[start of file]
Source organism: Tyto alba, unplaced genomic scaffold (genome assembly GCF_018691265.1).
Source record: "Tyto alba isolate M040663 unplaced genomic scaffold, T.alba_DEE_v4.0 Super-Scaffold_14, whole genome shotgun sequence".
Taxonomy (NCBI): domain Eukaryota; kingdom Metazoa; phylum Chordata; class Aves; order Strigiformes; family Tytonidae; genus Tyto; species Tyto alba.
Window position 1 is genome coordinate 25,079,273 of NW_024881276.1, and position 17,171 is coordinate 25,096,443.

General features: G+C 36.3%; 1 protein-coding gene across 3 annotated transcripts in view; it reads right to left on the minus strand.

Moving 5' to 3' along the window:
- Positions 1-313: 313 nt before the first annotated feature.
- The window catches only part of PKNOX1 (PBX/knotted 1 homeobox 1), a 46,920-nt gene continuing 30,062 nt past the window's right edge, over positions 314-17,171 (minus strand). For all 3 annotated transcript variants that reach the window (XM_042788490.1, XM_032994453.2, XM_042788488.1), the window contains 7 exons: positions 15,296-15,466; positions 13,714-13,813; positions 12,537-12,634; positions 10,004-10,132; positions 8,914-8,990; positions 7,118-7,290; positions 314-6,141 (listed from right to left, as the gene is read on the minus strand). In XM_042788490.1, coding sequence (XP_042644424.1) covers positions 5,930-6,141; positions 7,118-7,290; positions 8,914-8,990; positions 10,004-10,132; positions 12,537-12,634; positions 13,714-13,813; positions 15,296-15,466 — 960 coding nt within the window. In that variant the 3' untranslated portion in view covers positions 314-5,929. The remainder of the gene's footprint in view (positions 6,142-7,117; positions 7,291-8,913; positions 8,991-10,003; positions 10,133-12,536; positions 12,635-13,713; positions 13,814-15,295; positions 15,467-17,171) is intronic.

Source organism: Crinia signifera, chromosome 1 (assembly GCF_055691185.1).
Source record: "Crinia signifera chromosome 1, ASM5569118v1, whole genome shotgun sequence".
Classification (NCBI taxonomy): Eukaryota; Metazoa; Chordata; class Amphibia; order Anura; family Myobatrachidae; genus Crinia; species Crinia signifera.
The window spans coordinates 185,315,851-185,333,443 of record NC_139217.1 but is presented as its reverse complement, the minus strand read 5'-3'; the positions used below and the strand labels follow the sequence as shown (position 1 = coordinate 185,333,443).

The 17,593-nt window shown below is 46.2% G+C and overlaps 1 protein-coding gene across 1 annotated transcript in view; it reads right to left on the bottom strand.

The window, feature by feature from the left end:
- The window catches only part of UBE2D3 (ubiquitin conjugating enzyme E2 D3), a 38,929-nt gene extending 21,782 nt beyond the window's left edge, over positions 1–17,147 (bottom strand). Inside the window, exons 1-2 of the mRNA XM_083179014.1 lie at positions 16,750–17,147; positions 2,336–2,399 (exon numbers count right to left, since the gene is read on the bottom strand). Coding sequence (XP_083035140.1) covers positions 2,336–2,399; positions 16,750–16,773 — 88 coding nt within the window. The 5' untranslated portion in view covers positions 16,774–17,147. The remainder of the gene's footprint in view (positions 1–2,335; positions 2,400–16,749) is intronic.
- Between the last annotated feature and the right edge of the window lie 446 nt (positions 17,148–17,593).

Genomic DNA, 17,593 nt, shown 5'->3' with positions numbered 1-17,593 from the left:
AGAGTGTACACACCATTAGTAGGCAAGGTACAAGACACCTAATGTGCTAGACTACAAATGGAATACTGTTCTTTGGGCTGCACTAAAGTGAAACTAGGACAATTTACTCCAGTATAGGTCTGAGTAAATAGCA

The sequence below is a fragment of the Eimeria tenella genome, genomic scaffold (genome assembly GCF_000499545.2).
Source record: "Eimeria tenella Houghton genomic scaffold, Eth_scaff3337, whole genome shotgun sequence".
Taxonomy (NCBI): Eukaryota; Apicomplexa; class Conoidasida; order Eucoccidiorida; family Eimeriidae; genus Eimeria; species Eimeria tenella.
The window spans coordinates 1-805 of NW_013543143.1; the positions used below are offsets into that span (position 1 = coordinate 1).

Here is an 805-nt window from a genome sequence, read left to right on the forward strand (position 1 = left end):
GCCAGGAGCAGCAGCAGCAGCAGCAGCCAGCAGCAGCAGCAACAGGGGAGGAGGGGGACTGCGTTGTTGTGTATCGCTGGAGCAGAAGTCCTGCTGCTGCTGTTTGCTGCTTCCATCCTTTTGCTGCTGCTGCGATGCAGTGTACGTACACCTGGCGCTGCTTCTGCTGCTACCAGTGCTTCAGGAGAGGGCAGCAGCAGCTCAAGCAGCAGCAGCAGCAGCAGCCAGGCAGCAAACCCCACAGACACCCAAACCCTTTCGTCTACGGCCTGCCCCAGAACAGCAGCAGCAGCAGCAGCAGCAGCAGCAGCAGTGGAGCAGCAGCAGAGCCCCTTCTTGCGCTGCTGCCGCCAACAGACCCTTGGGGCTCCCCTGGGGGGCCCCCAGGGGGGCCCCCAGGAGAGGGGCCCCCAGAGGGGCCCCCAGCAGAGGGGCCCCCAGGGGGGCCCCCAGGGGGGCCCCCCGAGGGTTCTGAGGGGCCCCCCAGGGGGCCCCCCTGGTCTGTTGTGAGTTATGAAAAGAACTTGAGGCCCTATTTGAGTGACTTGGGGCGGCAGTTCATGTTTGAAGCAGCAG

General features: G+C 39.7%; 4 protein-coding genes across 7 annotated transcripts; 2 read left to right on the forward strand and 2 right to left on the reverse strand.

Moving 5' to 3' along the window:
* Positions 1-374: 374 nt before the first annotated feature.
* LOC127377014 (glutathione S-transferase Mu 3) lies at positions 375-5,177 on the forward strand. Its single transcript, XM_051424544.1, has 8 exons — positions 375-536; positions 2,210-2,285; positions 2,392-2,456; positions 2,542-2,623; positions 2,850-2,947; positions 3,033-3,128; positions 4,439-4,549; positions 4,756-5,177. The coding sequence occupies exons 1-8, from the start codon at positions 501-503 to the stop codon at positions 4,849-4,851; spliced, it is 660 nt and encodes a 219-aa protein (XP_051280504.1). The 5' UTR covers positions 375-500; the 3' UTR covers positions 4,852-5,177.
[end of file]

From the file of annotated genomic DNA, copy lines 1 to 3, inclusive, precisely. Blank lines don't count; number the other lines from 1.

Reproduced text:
Source organism: Tyto alba, unplaced genomic scaffold (genome assembly GCF_018691265.1).
Source record: "Tyto alba isolate M040663 unplaced genomic scaffold, T.alba_DEE_v4.0 Super-Scaffold_14, whole genome shotgun sequence".
Taxonomy (NCBI): domain Eukaryota; kingdom Metazoa; phylum Chordata; class Aves; order Strigiformes; family Tytonidae; genus Tyto; species Tyto alba.